How I got through one of the busiest summers on record without ever getting stuck or wasting time in traffic.
[Originally published on the SAND.agency blog in September of 2019.]
Most people who live on Nantucket like to complain. If there was a “Complaining Olympics,” Nantucket would take bronze, silver, and gold every four years. And the number one thing people on Nantucket complain about is traffic.
But let’s be clear here. Traffic on Nantucket is different than traffic in America (as we like to refer to the rest of the United States). Here, if there are six cars stopped in a row at a stop sign, people complain. I lived in Boston before the advent of Waze or Google Maps and before the Big Dig was dug and the Lenny Zakim Bridge was suspended above the Charles so I know what soul-sucking, mind-numbing, nerve-inducing traffic is like. Nantucket is like the Indy 500 in comparison.
Still, we do have close to 31,000 cars on the island in Summer according to the Nantucket Data Platform. And when the sky clouds up, many people head into town to shop and stroll around instead of going to the beach. There is congestion. Finding parking spaces is difficult. Tensions do run high. People with Connecticut and New Jersey license plates drive their oversized vehicles with a mixture of entitlement and aggression.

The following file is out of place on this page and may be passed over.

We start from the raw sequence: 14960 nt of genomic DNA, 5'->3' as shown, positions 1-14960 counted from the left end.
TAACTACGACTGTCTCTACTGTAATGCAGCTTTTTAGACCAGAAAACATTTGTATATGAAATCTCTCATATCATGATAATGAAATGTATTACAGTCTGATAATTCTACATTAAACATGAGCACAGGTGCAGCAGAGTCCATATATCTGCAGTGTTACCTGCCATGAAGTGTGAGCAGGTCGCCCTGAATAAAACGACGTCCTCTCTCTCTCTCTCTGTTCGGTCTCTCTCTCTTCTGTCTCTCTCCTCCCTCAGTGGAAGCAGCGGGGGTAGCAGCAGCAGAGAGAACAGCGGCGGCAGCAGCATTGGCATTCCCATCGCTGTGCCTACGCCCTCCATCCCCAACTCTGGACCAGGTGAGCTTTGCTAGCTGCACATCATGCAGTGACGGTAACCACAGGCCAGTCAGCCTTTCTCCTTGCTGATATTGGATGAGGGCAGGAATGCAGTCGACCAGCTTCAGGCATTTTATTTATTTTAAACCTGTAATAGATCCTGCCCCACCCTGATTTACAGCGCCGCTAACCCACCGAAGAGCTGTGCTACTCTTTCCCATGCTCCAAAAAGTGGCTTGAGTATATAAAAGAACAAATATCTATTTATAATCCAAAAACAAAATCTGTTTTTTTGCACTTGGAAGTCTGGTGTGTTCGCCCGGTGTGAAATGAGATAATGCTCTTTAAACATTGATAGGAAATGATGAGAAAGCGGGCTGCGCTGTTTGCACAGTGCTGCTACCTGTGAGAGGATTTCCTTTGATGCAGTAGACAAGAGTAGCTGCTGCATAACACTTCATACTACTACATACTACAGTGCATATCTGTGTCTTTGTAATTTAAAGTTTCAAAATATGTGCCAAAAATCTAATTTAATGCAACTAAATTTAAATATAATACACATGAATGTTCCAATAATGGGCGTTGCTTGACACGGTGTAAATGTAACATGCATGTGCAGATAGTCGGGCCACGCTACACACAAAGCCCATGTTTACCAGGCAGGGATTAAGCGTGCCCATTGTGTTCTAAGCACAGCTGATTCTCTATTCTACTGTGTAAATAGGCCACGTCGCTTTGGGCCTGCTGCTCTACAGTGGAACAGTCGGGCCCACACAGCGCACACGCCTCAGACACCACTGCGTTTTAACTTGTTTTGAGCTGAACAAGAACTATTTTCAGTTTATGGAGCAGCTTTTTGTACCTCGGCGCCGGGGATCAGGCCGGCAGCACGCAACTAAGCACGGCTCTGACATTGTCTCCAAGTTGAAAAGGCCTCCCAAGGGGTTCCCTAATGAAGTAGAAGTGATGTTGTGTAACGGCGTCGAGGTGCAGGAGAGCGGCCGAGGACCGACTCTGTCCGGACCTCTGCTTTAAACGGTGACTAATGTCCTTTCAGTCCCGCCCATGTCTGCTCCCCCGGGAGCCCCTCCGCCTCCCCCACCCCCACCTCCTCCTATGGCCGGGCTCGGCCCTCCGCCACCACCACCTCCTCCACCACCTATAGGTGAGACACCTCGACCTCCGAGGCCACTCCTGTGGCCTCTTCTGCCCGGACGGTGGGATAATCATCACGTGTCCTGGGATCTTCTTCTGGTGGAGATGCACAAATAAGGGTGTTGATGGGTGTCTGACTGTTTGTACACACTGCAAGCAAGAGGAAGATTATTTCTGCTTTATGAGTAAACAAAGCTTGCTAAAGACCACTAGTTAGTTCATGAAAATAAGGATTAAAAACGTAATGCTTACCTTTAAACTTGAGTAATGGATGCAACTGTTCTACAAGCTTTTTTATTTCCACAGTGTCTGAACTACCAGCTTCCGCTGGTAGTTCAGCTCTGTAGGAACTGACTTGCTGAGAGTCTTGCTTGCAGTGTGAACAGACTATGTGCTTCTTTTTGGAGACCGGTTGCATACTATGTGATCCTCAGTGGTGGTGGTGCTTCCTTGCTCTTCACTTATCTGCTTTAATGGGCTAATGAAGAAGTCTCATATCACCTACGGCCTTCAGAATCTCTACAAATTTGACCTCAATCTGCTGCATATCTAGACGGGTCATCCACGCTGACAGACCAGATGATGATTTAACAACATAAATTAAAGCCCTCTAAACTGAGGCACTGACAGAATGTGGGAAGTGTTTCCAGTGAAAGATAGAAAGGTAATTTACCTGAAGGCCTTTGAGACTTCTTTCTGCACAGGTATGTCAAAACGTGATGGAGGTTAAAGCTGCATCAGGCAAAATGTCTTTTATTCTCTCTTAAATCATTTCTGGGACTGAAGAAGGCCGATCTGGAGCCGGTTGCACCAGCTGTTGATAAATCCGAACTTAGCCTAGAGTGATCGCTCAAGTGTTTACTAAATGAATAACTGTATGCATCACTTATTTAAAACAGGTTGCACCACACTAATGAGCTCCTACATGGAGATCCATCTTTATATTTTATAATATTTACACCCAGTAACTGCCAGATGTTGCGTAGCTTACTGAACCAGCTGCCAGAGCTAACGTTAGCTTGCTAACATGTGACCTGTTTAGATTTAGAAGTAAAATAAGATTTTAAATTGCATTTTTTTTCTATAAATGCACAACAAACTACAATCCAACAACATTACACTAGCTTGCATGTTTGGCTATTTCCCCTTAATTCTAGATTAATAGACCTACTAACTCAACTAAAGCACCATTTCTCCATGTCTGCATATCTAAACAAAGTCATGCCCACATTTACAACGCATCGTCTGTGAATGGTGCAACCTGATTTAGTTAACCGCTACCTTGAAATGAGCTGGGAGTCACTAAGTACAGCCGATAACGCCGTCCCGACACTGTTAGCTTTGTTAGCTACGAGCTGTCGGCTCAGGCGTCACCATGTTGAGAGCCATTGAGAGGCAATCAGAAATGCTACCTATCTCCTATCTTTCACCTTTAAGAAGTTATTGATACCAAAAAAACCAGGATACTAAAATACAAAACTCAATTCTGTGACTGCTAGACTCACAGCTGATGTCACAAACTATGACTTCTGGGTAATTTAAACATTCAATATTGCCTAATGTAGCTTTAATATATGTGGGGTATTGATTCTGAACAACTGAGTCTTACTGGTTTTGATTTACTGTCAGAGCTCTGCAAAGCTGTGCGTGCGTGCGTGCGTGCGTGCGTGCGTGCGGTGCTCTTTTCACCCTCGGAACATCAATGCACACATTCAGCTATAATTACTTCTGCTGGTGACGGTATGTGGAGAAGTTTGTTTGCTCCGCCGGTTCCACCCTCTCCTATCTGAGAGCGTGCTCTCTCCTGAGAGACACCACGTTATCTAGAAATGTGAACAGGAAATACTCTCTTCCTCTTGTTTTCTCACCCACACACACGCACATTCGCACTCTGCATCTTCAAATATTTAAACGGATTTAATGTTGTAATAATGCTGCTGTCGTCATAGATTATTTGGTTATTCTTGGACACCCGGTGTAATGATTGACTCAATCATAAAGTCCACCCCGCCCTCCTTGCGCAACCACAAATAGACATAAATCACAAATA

And despite working in town most days, I was not affected by any of it. I never once got a ticket. I never had trouble finding parking. I moved in and out of Downtown Nantucket four or five days a week as a ghost moves through walls. How?
I was on a bicycle.
It’s that simple. I got on my bike in the middle of the island and I pedaled into town and then out again. I took advantage of the bike paths and bike routes that we all paid for with our tax money. I moved with ease, passing cars that had to wait. I flew through rotaries. And when I arrived, there was always a spot waiting for me. And I never had to worry about some summer cop-in-training putting a ticket on my vehicle or chalking up my tires.